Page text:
Variable transmittance window has always been part of smart home scheme. Imaging at a press of a button, the windows will go completely “dark” or create climate adaptive transmittance based on outdoor brightness and temperature to save costs for HVAC. However, most variable transmittance windows require power, working in a way similar to B/W LCD screen. In addition to the cost of the windows, the need for continuous power supply is also troublesome in a way.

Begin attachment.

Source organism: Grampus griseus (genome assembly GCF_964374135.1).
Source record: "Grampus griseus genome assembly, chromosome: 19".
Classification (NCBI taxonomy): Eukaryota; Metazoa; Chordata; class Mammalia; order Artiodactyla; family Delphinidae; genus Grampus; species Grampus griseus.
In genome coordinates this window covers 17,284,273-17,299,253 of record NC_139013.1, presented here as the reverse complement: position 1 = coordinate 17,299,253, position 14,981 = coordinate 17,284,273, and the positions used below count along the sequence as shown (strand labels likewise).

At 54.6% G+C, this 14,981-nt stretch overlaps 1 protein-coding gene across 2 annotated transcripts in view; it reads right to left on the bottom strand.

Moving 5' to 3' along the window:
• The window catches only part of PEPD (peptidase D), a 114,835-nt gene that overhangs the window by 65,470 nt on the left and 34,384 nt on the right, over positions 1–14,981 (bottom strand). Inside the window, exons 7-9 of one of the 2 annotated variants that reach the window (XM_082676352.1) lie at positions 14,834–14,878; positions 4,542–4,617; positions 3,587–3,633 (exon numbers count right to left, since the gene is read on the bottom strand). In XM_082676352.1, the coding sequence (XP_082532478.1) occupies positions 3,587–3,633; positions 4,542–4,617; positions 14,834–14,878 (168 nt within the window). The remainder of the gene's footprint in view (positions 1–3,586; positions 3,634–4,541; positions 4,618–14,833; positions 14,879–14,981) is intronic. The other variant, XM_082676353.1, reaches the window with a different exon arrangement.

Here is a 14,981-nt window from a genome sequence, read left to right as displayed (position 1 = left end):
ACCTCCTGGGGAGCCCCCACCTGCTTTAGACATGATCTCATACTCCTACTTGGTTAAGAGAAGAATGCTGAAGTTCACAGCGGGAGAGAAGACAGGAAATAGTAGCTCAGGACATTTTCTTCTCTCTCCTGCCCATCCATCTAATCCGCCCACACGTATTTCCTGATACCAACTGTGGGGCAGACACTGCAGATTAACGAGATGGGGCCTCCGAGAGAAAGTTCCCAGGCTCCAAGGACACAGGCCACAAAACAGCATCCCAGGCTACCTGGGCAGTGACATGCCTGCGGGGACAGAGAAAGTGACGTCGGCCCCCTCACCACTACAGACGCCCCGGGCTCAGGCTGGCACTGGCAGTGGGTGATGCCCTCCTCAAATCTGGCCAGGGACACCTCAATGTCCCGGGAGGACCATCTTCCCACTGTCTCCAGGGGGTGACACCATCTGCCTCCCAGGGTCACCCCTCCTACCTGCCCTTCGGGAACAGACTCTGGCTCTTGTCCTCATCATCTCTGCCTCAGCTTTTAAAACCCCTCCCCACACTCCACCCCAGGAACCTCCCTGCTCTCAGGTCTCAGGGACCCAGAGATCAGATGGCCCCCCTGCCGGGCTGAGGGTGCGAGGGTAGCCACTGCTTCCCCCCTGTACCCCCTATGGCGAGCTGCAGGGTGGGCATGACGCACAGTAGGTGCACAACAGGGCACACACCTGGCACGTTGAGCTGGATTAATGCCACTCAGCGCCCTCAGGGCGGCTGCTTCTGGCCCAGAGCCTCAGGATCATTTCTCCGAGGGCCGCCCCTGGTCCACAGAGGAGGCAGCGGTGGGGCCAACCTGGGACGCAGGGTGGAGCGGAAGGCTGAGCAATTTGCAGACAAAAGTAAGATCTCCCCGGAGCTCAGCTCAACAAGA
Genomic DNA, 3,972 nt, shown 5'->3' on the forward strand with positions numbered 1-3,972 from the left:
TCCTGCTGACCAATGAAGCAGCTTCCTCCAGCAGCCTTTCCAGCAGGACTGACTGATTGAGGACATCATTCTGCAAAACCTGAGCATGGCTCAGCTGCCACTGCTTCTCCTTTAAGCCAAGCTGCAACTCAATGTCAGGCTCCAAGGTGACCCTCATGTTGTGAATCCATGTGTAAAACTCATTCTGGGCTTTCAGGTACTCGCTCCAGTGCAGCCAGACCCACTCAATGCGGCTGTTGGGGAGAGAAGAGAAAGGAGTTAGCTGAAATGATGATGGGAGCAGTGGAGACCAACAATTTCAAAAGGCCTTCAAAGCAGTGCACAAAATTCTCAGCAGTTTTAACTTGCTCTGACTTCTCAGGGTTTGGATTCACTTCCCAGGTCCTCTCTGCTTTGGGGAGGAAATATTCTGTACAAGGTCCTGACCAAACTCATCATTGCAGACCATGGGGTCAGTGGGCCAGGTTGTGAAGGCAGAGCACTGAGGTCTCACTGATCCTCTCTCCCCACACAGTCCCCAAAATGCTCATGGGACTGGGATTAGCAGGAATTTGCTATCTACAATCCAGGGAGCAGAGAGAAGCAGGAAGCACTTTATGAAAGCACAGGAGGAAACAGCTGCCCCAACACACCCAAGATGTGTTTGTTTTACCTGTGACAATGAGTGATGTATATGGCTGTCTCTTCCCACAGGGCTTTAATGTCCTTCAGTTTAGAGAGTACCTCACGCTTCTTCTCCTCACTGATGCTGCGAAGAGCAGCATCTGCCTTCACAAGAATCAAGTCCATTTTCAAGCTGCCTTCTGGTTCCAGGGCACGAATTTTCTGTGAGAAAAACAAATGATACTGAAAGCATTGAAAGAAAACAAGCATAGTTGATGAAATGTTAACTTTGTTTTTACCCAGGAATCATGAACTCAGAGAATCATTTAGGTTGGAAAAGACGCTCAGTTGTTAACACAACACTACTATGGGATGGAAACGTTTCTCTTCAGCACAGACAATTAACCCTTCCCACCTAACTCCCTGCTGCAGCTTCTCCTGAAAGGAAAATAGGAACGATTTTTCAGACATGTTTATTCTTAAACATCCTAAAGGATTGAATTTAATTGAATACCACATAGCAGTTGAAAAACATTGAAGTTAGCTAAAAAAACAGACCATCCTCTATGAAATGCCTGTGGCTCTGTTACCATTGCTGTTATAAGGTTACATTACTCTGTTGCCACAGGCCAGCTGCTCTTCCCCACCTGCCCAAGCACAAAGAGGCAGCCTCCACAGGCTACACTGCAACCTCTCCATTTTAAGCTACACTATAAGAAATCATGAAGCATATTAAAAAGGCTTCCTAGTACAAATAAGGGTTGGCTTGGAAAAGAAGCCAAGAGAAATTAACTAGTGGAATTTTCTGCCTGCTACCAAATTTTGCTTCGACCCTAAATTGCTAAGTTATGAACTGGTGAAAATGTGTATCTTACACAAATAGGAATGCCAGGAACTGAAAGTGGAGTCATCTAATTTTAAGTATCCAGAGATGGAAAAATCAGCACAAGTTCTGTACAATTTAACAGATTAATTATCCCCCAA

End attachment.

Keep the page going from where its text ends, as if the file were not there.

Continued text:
Recently, in a research conducted by MIT on a rubbery polymer known as polydimethylsiloxane (PDMS), scientists discovered how to predict one of its special properties – in its normal formation, PDMS contains some opaque darkened regions. When the polymer gets stretched or deformed mechanically, these regions will become more transparent. After experiments with dye particles and different degrees of deformation, scientists at MIT developed an equation to predict the light transmittance through PDMS. By using this equation, glass manufacturers will be able to determine how much of polymer they need to apply between glass layers or on the surface of the windows to achieve the desired results. While the material changes its transparency by deformation, the product does not rely on electricity to be “smart” and makes installation much easier.